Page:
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Doctor Decoded: CT Scan vs. MRI

Learn the difference between CT scans and MRIs, including the type of energy they use and what they’re used for.

Lauren SmithPreeti Parikh, MD
Written by Lauren Smith | Reviewed by Preeti Parikh, MD
Updated on January 13, 2021

Raise your hand if you have no idea what the difference between CT scans and MRIs are. Yeah, let’s face it: If you don’t work in health care, it’s easy to get these two imaging types mixed up.

CT Scans and MRIs: The Similarities

CT scans and MRIs do have a few things in common. Most notably, both scans typically require you to lie on a table that slowly slides into a round, tunnel-like machine. They both create incredible images of the body, albeit in different ways.

What Is a CT Scan?

CT scan stands for computed tomography scan. Like an X-ray, it uses radiation to create the image. However, CT scans are much more detailed than an X-ray, and they can create cross-sectional, 360-degree views of the body’s structures. That’s because the X-ray beam of a CT scan moves in a circle around the body.

Because of the fine detail of CT scans, they are great for diagnosing small fractures, blood clots, internal bleeding, and sometimes even signs of cancer or heart disease.

Doctors may perform CT scans “with or without contrast.” This refers to the use of a contrast dye that essentially helps light up certain parts of the body. For example, to see your gastrointestinal system, you might take the contrast dye by mouth. The CT scan can then get vivid pictures of the digestive tract as the dye moves through. You can also get the dye via injection to look at almost any organ or tissue.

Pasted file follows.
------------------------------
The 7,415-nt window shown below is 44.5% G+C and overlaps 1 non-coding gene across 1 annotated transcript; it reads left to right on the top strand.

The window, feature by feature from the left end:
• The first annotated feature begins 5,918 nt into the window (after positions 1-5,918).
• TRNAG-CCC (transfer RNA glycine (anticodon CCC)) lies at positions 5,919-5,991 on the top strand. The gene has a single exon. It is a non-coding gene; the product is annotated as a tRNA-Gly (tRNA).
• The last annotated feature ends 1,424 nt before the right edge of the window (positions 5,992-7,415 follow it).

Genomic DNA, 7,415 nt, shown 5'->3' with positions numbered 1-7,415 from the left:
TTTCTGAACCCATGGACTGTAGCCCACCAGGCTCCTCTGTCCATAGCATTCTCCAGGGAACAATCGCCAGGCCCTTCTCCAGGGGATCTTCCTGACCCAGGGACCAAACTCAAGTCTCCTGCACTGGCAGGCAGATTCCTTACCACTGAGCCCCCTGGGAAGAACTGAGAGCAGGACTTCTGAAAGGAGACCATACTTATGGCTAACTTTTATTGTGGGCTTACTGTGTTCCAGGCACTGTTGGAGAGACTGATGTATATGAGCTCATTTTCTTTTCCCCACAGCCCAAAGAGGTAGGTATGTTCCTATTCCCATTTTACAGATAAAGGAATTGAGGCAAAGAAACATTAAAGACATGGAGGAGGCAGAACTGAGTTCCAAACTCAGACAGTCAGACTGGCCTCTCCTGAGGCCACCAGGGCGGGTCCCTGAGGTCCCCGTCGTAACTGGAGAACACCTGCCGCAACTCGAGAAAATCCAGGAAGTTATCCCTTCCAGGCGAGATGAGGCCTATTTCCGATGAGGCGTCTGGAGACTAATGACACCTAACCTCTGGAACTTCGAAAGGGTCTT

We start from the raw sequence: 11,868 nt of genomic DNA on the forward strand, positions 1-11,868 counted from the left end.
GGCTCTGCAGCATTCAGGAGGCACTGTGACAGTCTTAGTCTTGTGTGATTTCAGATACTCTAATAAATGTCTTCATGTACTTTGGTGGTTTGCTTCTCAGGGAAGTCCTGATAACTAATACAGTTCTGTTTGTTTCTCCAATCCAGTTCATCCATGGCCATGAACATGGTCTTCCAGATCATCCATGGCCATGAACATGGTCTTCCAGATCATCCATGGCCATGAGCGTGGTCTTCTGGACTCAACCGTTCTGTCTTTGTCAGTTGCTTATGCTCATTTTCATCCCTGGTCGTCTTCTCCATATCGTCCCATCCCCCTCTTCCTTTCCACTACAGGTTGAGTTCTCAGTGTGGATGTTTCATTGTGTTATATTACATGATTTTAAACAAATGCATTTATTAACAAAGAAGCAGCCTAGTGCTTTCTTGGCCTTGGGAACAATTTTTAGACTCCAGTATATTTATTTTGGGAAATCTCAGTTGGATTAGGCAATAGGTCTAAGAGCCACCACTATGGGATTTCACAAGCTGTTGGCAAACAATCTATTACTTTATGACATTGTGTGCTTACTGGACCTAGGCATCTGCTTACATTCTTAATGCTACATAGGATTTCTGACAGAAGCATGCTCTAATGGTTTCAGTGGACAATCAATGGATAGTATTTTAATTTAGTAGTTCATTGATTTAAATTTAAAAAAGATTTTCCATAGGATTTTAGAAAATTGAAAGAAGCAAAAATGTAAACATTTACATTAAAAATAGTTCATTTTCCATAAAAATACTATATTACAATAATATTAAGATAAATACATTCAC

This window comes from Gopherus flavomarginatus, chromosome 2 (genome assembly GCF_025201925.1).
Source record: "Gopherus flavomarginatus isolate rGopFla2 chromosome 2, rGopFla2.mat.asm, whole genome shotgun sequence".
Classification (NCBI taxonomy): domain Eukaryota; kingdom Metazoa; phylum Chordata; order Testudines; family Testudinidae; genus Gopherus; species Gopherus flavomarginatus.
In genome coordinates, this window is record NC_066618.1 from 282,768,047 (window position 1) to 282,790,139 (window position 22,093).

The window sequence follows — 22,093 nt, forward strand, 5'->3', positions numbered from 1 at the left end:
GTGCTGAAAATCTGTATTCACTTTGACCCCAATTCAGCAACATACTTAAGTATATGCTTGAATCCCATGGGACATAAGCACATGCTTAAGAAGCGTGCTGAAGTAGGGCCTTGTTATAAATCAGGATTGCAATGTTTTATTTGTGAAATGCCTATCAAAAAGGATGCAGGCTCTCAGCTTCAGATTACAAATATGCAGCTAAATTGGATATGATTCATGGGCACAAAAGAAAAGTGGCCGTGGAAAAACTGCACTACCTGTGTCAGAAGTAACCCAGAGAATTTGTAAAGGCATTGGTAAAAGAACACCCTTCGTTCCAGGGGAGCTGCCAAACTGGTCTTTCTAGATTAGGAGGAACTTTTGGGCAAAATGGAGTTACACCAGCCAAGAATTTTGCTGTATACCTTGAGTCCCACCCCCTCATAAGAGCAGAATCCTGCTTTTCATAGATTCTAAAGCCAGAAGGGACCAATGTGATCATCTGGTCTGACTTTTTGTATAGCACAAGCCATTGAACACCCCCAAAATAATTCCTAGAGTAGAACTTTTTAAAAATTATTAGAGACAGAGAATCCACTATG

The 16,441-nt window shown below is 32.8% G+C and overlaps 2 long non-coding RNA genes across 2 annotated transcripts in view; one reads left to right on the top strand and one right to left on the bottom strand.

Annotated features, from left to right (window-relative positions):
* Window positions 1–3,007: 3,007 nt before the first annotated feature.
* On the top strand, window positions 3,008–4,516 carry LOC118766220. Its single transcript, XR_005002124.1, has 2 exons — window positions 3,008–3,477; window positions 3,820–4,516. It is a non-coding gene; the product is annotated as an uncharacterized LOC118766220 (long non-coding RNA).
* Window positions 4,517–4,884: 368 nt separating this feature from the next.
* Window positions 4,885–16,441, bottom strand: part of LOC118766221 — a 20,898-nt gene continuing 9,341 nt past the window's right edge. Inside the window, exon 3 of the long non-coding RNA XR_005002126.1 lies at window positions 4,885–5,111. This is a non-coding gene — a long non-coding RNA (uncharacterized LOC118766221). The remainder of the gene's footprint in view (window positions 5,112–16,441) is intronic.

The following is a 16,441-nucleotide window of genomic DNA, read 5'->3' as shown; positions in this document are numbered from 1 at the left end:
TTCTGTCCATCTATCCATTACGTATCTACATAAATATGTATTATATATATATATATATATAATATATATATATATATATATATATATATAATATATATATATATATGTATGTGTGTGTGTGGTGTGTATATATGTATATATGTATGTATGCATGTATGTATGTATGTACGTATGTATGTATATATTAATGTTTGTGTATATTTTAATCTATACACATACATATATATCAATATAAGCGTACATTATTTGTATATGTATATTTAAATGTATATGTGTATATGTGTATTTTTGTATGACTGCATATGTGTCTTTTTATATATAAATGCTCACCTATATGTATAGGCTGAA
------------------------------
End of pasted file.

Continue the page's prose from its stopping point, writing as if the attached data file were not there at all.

What Is an MRI?

MRI stands for magnetic resonance imaging. Unlike a CT scan or X-ray, MRIs use a large, powerful magnet to create the images—not radiation. Essentially, the body’s protons react to the magnetic field, which creates signals that are picked up by the MRI receiver.

MRIs are particularly good at differentiating between tissue types. As a result, they’re useful for diagnosing problems with cartilage, ligaments, tendons, and muscles. They are also a common method for diagnosing subtle problems with the brain and spine. That said, MRIs can help doctors check on almost any organ.

Your medical history may play a role in your eligibility for an MRI. Most notably, people who have metal or electronic devices in their body, such as a cardiac pacemaker, should not receive MRIs due to the magnetic force.

Imaging may be improving and becoming more detailed, but don’t forget how impressive the original X-ray was (and still is). Check out the history of the X-ray here.

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